On Friday, the state’s finance ministry announced a 0.46 percent drop in the population to just under 39.5 million people.
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Randy White moved his family from Mountain View, CA to Tulsa, Oklahoma five months ago. “I just decided to take a risk and go to Oklahoma. I was really cramped in our two bedroom apartment.”
White says he found a grant program called Tulsa Remote that gave him $ 10,000 to move out and that he now has a four bedroom house, where he works remotely for the IT department at Stanford. “In my personal experience, actually moving, it was like the Old West, there were U-Hauls all over the place leaving the state.”
In Tulsa, White has room for a home office and can afford to send his daughter to daycare, which he said was too expensive in Mountain View.
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But the cost of living in California and the new work-related lifestyles at home aren’t the only factors in the population decline.
“2020 has been such a unique year. We have had no immigration or very little immigration, we have killed 50,000 Californians and we have not seen so many children born, so it is no wonder we’ve seen a small decline, “said State Senator Scott Wiener, who constantly points out that the lack of affordable housing in California continues to create problems, particularly in the Bay Area.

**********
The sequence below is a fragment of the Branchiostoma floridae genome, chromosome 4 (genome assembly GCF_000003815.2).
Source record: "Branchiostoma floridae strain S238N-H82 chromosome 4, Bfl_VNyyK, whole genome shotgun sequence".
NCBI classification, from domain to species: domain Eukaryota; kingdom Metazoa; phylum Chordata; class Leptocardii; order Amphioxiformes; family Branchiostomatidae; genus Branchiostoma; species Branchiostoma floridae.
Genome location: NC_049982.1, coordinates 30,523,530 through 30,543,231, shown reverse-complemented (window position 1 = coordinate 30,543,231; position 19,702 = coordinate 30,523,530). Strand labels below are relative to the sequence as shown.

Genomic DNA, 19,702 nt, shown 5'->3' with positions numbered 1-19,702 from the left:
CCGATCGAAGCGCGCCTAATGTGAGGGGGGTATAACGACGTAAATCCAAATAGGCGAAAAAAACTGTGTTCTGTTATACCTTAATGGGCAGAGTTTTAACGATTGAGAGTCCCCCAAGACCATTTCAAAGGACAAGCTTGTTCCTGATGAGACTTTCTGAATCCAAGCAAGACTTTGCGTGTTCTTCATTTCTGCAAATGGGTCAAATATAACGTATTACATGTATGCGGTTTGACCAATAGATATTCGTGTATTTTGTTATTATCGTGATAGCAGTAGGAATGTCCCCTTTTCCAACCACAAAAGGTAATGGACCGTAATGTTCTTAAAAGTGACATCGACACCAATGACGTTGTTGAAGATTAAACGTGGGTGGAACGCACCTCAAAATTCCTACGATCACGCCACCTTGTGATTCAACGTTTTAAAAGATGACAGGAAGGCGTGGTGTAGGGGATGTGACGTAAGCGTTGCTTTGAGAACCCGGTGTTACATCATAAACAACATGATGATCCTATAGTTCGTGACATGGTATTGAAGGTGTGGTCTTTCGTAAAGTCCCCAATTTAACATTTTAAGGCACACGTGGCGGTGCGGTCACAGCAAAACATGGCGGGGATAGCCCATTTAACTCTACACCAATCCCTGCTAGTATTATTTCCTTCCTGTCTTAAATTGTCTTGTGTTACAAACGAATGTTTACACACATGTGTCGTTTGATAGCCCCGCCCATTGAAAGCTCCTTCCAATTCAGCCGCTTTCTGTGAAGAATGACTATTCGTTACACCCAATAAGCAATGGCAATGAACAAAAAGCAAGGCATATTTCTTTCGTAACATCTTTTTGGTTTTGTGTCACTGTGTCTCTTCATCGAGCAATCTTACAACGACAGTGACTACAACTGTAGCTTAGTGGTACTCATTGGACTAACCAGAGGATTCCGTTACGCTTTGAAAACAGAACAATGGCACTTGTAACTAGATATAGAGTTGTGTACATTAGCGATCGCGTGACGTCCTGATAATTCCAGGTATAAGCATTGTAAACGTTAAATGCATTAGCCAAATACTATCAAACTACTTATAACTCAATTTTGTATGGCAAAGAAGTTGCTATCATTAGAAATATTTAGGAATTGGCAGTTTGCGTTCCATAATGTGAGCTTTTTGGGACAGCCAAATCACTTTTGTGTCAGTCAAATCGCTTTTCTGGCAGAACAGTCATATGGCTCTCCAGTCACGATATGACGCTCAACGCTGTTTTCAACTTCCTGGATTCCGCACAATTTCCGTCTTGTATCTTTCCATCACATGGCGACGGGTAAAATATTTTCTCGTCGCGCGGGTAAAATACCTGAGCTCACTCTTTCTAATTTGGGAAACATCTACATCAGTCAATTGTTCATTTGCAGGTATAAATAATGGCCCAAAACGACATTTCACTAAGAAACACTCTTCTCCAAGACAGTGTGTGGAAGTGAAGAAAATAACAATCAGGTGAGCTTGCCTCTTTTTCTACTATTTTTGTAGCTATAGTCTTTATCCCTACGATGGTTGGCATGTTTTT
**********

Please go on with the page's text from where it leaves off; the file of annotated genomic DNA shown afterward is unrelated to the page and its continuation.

Of the ten largest cities in California, San Francisco and San Jose experienced some of the largest population declines, while Oakland made modest gains in 2020.
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“These are middle-income, working-class people who don’t see a future for themselves here in terms of being able to afford a house. So we need to build a lot more housing in the bay area and in California in general. stop building sprawl and build more in places like San Francisco, Oakland and Walnut Creek, and Burlingame, and San Jose, Cupertino, where the jobs are, where the transit is, ”Senator Wiener said.
According to state data, immigration restrictions during the pandemic resulted in the loss of 100,000 people. But the California Department of Finance said the state is expected to return to slightly positive annual growth.
RELATED: California Reports First Annual Population Decline In History, Down More Than 182,000 People
“Assuming we go back to a normal immigration outlook, we might actually see higher growth than the past two years. I would almost expect people to some extent to catch up with some of the hiatus, ”said Walter Schwarm, the chief demographer. for the California Department of Finance.
As for White and his family …
Kate Larsen: “Is there something that would bring you back to California?”
Randy White: “Maybe family, even if they are planning to move too … It’s really hard to justify the return, especially in the South Bay, it’s so expensive.”
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